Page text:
Fruiting Shrubs:
    Cane berries (black, rasp, logan, boysen)
    Gooseberries
    Currants
    Elderberries
    Serviceberries

    Fruiting vines:
    Grapes

    Nut trees:
    hazelnut
    Pecan
    almond

    Support trees:
    Albizia julibrissin (silk mimosa cold hardy var.)
    Maakia amurensis
    Sophora japonica
    Gymnocladus dioicia
    Cercis canadensis
    Cladastris sp.

    Support shrubs/small trees:
    Elaeagnus umbellata
    Elaeagnus pungens
    Elaeagnus multiflora
    Hippophae rhamnoides
    Amorpha fruticosa
    Ceanothus velutinus
    Caragana pygmaea
    Lespedeza bicolor

    Support herbs and groundcovers:
    Comfrey
    Arctostaphylos uva-ursi
    Baptisia australis


    Any information or direction would be much appreciated.

    Thanks,
    Neil Bertrando
     
  2. Michaelangelica

    Michaelangelica Junior Member

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    You like a challenge?
    Have you enough water?
    No carob varieties?
    No dessert food plants?
    Australia has desserts, but not "high" ones Our highest peak is about 4,000 m
     
  3. Aaronj

    Aaronj Junior Member

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    I live in Colorado with a very similar climate. I have been overwintering plants in my small nursery in several ways.

    One is just leaving them out in the weather, really winter hardy plants seem to be fine as long as they don't dry out.
    I have also grouped some together and covered them in mulch.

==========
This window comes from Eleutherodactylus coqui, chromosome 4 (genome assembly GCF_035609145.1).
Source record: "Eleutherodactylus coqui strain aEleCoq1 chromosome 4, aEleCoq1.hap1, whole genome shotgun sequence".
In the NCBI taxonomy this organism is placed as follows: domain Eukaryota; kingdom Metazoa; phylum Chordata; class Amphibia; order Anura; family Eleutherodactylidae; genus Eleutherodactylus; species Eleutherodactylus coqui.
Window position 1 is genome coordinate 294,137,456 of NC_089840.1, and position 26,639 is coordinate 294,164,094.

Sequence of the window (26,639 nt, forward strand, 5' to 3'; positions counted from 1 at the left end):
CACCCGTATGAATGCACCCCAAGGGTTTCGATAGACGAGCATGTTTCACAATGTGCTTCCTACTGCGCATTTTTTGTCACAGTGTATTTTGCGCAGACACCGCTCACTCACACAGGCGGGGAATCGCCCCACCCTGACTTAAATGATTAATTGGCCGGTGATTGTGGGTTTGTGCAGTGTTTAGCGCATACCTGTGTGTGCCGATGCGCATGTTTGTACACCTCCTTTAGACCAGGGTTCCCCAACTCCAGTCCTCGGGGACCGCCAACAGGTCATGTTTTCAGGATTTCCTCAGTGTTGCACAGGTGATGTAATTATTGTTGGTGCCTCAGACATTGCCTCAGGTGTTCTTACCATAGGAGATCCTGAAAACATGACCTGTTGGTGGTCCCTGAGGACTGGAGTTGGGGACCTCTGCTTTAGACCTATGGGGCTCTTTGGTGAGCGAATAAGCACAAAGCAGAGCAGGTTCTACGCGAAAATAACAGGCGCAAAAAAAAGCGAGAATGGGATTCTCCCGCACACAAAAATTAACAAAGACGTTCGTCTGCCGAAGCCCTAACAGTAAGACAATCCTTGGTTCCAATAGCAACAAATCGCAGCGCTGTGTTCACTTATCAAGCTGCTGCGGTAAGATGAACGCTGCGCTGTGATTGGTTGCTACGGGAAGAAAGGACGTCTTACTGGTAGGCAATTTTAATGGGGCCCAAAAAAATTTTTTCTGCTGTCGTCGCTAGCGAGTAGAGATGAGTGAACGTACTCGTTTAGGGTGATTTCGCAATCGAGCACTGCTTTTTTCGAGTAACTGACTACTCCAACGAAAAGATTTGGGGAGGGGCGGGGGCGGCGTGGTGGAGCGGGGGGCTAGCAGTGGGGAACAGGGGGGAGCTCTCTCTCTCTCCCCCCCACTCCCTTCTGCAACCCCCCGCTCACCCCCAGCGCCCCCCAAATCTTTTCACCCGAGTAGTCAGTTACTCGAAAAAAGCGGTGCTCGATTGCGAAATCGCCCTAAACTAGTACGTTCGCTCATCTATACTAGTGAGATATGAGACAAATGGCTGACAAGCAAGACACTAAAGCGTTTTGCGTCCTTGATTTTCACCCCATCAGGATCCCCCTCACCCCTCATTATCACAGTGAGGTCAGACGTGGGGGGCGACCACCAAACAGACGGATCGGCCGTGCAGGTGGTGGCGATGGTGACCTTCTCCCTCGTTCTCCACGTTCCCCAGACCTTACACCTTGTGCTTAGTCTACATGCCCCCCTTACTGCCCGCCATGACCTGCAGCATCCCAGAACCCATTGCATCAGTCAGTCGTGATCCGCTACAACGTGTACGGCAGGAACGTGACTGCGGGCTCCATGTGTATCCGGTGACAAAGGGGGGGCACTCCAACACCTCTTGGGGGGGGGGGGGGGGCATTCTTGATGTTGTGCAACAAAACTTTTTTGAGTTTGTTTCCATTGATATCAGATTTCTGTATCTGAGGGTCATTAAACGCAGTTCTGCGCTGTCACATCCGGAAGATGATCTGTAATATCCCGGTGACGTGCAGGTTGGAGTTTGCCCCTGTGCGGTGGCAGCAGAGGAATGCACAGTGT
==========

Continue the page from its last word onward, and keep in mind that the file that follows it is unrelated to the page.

Have you thought about creating snow fences? Its an idea I have been playing with: Build a swale type structure with a fence on the mound, so the swale is in the shade. Behind the fence snow will accumulate and bury the seedlings. As long as they remain buried in snow they will also be insulated from extreme cold. Plus the swale, if connected to some sort of water catchment could provide a boost of water in the spring. And the sun side of the fence could be planted to useful species.

    Tricky when most of the moisture comes in winter when nothing is growing. Here the snow falls and then melts or evaporates in the intense winter sun.

    Just out of curiosity, what type of fig do you have? And have you had success with them in Nevada? I have a fig that gets frozen back each winter, mine never produces, but I have heard that some of the Brown Turkey varieties will produce on first year wood after getting frozen.

    Have you thought about including:

    Silver Buffaloberry. (Shepherdia argentea) - Nitrogen fixing, native, good drought tolerance, and cold tolerance, with nutritious berries.
    Wolfberry (Goji berry)- Lycium barbarum - High protein berry. Very cold tolerant, and some drought tolerance. (I left my seedlings out all winter with no protection and they are fine.)